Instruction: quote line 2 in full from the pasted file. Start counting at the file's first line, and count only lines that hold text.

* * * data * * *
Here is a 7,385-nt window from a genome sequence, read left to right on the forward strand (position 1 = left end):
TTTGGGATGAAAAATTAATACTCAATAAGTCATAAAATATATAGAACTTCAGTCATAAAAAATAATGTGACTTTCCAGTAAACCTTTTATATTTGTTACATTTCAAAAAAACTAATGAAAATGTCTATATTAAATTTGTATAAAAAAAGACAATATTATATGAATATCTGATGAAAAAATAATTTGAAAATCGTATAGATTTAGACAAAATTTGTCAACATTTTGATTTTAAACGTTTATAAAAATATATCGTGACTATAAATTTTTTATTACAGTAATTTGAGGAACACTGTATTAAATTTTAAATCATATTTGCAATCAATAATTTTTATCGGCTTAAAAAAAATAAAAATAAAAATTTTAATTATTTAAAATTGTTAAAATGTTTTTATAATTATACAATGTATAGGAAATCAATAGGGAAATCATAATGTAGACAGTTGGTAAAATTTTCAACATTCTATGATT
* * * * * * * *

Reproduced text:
TTTGGGATGAAAAATTAATACTCAATAAGTCATAAAATATATAGAACTTCAGTCATAAAAAATAATGTGACTTTCCAGTAAACCTTTTATATTTGTTACATTTCAAAAAAACTAATGAAAATGTCTATATTAAATTTGTATAAAAAAAGACAATATTATATGAATATCTGATGAAAAAATAATTTGAAAATCGTATAGATTTAGACAAAATTTGTCAACATTTTGATTTTAAACGTTTATAAAAATATATCGTGACTATAAATTTTTTATTACAGTAATTTGAGGAACACTGTATTAAATTTTAAATCATATTTGCAATCAATAATTTTTATCGGCTTAAAAAAAATAAAAATAAAAATTTTAATTATTTAAAATTGTTAAAATGTTTTTATAATTATACAATGTATAGGAAATCAATAGGGAAATCATAATGTAGACAGTTGGTAAAATTTTCAACATTCTATGATT